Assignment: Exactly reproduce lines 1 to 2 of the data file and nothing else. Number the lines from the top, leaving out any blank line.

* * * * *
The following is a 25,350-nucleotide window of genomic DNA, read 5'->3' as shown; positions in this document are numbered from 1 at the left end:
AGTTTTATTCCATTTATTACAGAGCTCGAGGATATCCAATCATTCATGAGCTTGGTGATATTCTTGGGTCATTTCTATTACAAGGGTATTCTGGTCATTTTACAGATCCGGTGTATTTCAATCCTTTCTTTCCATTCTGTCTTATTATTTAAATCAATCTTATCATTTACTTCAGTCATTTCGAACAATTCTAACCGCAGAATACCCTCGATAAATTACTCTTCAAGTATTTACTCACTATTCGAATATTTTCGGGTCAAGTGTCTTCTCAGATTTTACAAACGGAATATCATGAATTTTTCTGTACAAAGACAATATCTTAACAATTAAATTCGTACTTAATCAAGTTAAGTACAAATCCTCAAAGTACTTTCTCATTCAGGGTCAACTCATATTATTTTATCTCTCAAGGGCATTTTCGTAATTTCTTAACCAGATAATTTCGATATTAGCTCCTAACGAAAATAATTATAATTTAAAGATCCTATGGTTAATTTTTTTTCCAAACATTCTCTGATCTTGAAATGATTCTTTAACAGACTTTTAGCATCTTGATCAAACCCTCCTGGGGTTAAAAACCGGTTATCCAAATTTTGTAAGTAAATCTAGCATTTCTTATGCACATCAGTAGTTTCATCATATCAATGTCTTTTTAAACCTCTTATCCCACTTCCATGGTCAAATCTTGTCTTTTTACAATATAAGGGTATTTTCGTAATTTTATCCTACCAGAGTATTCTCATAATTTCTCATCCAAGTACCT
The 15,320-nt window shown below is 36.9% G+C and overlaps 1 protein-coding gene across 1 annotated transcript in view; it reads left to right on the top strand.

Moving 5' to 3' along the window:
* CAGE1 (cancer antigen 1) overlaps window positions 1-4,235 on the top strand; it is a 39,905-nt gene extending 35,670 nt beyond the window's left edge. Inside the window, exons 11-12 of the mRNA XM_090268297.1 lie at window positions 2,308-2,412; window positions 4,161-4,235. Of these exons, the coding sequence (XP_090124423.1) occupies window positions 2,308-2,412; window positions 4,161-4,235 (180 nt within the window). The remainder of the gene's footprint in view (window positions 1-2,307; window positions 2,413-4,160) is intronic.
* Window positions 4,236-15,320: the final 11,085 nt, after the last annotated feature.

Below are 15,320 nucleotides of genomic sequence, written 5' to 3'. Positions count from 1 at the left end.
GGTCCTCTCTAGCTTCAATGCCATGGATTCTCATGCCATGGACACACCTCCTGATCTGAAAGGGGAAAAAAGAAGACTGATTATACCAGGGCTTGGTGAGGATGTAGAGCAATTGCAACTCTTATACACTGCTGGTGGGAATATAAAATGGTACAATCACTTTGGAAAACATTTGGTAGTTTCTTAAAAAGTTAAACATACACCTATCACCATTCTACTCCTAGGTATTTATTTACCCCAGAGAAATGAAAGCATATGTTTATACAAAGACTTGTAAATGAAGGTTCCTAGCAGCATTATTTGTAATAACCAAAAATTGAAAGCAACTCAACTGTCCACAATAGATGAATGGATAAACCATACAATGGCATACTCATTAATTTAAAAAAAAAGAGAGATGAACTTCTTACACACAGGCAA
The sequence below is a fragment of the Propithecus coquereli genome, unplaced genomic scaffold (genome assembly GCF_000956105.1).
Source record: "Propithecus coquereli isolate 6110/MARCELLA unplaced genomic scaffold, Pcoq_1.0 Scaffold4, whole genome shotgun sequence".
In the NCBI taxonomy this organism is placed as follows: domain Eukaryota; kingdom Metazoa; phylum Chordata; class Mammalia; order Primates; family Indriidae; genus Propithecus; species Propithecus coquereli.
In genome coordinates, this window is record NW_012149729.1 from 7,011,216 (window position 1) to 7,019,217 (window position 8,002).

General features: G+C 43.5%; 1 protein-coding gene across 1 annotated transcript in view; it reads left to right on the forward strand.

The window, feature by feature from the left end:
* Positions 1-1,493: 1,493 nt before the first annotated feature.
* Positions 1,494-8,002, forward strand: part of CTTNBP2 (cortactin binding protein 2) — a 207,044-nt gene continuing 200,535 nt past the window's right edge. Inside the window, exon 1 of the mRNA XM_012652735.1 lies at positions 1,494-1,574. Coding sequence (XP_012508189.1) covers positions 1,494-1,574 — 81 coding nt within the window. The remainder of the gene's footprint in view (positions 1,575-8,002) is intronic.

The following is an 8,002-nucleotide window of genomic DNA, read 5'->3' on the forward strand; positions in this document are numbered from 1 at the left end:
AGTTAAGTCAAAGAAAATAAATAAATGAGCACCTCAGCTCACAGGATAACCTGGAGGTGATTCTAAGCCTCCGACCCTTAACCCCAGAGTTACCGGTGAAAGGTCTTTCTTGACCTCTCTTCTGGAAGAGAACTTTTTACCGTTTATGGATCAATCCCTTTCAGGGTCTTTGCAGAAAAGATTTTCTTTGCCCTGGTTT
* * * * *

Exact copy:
The following is a 25,350-nucleotide window of genomic DNA, read 5'->3' as shown; positions in this document are numbered from 1 at the left end:
AGTTTTATTCCATTTATTACAGAGCTCGAGGATATCCAATCATTCATGAGCTTGGTGATATTCTTGGGTCATTTCTATTACAAGGGTATTCTGGTCATTTTACAGATCCGGTGTATTTCAATCCTTTCTTTCCATTCTGTCTTATTATTTAAATCAATCTTATCATTTACTTCAGTCATTTCGAACAATTCTAACCGCAGAATACCCTCGATAAATTACTCTTCAAGTATTTACTCACTATTCGAATATTTTCGGGTCAAGTGTCTTCTCAGATTTTACAAACGGAATATCATGAATTTTTCTGTACAAAGACAATATCTTAACAATTAAATTCGTACTTAATCAAGTTAAGTACAAATCCTCAAAGTACTTTCTCATTCAGGGTCAACTCATATTATTTTATCTCTCAAGGGCATTTTCGTAATTTCTTAACCAGATAATTTCGATATTAGCTCCTAACGAAAATAATTATAATTTAAAGATCCTATGGTTAATTTTTTTTCCAAACATTCTCTGATCTTGAAATGATTCTTTAACAGACTTTTAGCATCTTGATCAAACCCTCCTGGGGTTAAAAACCGGTTATCCAAATTTTGTAAGTAAATCTAGCATTTCTTATGCACATCAGTAGTTTCATCATATCAATGTCTTTTTAAACCTCTTATCCCACTTCCATGGTCAAATCTTGTCTTTTTACAATATAAGGGTATTTTCGTAATTTTATCCTACCAGAGTATTCTCATAATTTCTCATCCAAGTACCT